If cancer has caused you financial hardship, you may be able to come to some arrangement regarding school fees if your children attend a non-government school, or it may be possible to delay (defer) repayment of your education debt. Special grants can help young people to continue their education.
Learn more about how to:
Fees are not compulsory in public schools, but it’s a good idea to contact the school to discuss payment of school contributions. Many private and independent schools are willing to make arrangements for parents who are experiencing unexpected hardship and are unable to pay school fees in the short term. Ask for written confirmation of any changes you negotiate.
As soon as you become aware that your financial situation has changed, get in touch with the school principal to discuss your options.
These may include:
- investigating scholarships or bursaries that cover school fees and other expenses
- negotiating a payment arrangement
- requesting a temporary suspension of your fees.
If you have a Higher Education Contribution Scheme (HECS) or Higher Education Loan Program (HELP) debt and you are in financial difficulty, you can apply to defer your repayments or pay by instalments.
You will need to show that making the repayments at this time would cause you serious hardship (i.e. would leave you unable to provide food, accommodation, clothing, medical treatment, education or other necessities for you or your family) or that there are other special reasons. The ATO may also ask you to provide details of your income and expenses, and a copy of your most recent pay slip.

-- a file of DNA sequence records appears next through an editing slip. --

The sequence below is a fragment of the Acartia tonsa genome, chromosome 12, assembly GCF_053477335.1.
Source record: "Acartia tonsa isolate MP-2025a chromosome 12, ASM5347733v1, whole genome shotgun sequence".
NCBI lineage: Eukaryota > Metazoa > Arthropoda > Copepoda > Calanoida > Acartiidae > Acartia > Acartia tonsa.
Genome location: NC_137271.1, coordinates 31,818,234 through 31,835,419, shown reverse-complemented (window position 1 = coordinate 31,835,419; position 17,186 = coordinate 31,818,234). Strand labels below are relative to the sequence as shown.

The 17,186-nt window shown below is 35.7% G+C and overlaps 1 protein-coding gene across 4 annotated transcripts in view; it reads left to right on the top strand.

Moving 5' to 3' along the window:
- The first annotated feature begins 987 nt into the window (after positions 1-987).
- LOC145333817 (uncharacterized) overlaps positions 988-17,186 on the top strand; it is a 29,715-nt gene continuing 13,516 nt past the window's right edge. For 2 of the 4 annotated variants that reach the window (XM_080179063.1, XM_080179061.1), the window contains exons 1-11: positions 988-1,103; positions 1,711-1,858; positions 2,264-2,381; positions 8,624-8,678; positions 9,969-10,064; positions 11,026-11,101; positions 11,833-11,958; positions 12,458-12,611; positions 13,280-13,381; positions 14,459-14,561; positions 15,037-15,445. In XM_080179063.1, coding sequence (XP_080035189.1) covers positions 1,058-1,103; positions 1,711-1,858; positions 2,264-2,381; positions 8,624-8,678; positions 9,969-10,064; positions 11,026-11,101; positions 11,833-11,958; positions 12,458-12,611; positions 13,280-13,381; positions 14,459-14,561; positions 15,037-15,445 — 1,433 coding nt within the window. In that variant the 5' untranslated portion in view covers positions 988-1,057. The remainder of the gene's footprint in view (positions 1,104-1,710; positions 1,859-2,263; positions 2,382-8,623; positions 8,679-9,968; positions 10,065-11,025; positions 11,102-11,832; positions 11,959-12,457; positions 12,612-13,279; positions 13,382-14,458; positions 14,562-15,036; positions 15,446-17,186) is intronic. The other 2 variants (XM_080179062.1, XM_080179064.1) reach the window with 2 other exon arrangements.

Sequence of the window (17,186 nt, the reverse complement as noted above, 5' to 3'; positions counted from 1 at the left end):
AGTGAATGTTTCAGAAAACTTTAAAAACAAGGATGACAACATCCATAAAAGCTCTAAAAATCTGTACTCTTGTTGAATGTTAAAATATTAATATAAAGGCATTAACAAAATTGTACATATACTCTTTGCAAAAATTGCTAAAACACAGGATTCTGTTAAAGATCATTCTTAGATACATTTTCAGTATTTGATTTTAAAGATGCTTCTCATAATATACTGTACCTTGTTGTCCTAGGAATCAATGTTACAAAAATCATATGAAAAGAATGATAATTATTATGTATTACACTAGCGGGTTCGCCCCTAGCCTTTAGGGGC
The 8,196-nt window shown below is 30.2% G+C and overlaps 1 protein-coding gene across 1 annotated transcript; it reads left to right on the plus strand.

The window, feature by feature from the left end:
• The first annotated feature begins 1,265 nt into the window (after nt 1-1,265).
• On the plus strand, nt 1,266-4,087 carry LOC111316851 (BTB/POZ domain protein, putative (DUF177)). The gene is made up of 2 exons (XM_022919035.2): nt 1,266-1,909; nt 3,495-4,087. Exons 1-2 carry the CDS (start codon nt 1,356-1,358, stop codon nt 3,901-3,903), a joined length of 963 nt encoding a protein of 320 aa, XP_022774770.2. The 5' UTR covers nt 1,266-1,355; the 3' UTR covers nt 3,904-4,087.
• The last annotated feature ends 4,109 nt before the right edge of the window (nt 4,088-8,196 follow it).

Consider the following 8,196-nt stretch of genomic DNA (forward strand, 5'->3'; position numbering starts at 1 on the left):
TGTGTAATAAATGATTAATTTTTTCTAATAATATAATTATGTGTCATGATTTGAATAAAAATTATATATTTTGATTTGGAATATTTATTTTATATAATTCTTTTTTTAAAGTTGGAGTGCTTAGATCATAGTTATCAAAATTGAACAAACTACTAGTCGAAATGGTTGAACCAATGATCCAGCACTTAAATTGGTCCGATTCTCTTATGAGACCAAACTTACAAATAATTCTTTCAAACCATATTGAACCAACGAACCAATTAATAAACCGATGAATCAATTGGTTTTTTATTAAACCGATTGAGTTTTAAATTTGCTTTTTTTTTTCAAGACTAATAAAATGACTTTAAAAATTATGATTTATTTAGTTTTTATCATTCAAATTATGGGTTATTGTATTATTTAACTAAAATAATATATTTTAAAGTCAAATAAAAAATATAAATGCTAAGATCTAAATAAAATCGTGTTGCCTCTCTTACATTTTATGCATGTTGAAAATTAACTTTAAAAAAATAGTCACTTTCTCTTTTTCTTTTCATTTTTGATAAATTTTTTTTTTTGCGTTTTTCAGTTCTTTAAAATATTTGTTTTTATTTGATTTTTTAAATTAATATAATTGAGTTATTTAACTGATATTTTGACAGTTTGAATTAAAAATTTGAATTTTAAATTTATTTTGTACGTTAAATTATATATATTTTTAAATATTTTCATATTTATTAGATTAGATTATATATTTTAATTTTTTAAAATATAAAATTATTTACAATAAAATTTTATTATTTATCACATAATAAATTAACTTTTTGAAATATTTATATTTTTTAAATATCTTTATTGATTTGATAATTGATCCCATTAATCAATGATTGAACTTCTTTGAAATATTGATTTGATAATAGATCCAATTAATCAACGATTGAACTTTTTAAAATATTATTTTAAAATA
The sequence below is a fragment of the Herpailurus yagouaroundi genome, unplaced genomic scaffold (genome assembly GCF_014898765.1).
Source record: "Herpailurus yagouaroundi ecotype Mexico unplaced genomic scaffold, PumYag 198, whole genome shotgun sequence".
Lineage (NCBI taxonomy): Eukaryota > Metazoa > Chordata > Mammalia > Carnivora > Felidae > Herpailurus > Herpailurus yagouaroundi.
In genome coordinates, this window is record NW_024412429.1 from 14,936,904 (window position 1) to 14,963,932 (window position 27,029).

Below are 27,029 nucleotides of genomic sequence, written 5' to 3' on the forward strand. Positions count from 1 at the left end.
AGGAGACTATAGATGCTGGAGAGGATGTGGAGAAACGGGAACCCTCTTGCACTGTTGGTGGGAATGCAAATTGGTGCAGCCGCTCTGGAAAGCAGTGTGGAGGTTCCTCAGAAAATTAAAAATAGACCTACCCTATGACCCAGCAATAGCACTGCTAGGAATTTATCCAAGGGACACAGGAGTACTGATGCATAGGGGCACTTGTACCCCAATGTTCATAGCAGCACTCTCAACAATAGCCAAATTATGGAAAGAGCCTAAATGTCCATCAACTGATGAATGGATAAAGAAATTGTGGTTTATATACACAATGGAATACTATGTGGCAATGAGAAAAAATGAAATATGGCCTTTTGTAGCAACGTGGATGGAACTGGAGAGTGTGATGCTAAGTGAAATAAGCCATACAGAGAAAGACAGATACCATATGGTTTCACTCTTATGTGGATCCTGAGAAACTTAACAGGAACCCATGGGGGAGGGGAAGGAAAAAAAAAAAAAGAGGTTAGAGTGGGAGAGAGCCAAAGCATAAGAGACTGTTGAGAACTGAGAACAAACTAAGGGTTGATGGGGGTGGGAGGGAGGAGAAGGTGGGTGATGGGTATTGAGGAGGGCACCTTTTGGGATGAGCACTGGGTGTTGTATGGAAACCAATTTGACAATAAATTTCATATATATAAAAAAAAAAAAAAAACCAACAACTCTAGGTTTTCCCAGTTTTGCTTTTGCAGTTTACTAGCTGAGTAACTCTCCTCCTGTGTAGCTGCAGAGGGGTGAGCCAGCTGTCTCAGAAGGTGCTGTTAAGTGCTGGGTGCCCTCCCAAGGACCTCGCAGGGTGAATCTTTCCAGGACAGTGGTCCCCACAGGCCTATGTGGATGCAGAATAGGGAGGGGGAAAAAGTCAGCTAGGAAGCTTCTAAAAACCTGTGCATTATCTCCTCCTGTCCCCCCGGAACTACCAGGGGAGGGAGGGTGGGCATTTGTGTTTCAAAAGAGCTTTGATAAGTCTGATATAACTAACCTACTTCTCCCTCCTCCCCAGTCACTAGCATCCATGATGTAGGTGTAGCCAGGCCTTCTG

→ To defer your HECS/HELP repayments, complete the application form (call 1300 650 225 or visit ato.gov.au), and return it to the ATO. If your application is successful, you won’t need to make any repayments until the next financial year. If you want to defer your repayments for another year, you will need to reapply.
Young people affected by cancer may be able to access special grants to help them apply for tertiary study.
→ Organisations that offer grants include:
- Redkite provides grants to young people aged up to 24 years, visit redkite.org.au
- Ronald McDonald House Charities offers the Charlie Bell Scholarship program to young people aged 15–20, visit rmhc.org.au/our-programs/charlie-bell-scholarship
- Carers Australia provides the Young Carer Bursary Program to young people aged 12–25, visit youngcarersnetwork.com.au/bursary.
Keith Manchester, Senior Legal Counsel, Financial Services Legal, AMP, NSW; Alka Bisen, Financial Counsellor and Project Coordinator – Financial Assistance Services, Cancer Council NSW; Patricia Dunn, Consumer; Emily Gibson, Social Worker, Mater Hospital Brisbane, QLD; Caitriona Nienaber, 13 11 20 Consultant, Cancer Council WA; Michelle Ruchin, Social Worker, Cancer Council SA; Robert Simon, Technical Services Manager, Tapln and Technical Strategy, AMP Advice, NSW; Krystyna Wisniewski, Consumer.
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